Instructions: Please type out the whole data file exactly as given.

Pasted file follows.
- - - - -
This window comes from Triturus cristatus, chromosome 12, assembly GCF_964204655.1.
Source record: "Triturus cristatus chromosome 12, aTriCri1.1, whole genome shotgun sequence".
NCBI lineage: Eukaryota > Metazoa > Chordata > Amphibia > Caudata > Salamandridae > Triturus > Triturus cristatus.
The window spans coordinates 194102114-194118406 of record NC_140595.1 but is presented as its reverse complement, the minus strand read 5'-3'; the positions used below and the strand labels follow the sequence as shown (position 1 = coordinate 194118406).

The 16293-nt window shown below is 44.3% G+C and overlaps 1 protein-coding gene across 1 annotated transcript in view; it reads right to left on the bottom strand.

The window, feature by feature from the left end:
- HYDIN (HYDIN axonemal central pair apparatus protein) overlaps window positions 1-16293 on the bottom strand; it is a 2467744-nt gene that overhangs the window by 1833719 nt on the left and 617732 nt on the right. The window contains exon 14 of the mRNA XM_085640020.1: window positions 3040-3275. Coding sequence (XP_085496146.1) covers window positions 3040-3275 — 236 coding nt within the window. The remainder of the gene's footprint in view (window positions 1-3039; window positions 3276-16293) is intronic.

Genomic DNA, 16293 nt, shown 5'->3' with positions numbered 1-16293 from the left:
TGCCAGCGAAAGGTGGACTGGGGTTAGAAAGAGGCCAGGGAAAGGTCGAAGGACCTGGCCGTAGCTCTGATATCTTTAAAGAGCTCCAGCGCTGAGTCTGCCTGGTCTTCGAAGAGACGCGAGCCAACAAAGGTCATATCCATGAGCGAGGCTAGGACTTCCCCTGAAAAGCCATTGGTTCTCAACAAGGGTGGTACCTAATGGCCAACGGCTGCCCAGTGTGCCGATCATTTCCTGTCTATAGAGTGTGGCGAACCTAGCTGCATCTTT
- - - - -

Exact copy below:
This window comes from Triturus cristatus, chromosome 12, assembly GCF_964204655.1.
Source record: "Triturus cristatus chromosome 12, aTriCri1.1, whole genome shotgun sequence".
NCBI lineage: Eukaryota > Metazoa > Chordata > Amphibia > Caudata > Salamandridae > Triturus > Triturus cristatus.
The window spans coordinates 194102114-194118406 of record NC_140595.1 but is presented as its reverse complement, the minus strand read 5'-3'; the positions used below and the strand labels follow the sequence as shown (position 1 = coordinate 194118406).

The 16293-nt window shown below is 44.3% G+C and overlaps 1 protein-coding gene across 1 annotated transcript in view; it reads right to left on the bottom strand.

The window, feature by feature from the left end:
- HYDIN (HYDIN axonemal central pair apparatus protein) overlaps window positions 1-16293 on the bottom strand; it is a 2467744-nt gene that overhangs the window by 1833719 nt on the left and 617732 nt on the right. The window contains exon 14 of the mRNA XM_085640020.1: window positions 3040-3275. Coding sequence (XP_085496146.1) covers window positions 3040-3275 — 236 coding nt within the window. The remainder of the gene's footprint in view (window positions 1-3039; window positions 3276-16293) is intronic.

Genomic DNA, 16293 nt, shown 5'->3' with positions numbered 1-16293 from the left:
TGCCAGCGAAAGGTGGACTGGGGTTAGAAAGAGGCCAGGGAAAGGTCGAAGGACCTGGCCGTAGCTCTGATATCTTTAAAGAGCTCCAGCGCTGAGTCTGCCTGGTCTTCGAAGAGACGCGAGCCAACAAAGGTCATATCCATGAGCGAGGCTAGGACTTCCCCTGAAAAGCCATTGGTTCTCAACAAGGGTGGTACCTAATGGCCAACGGCTGCCCAGTGTGCCGATCATTTCCTGTCTATAGAGTGTGGCGAACCTAGCTGCATCTTT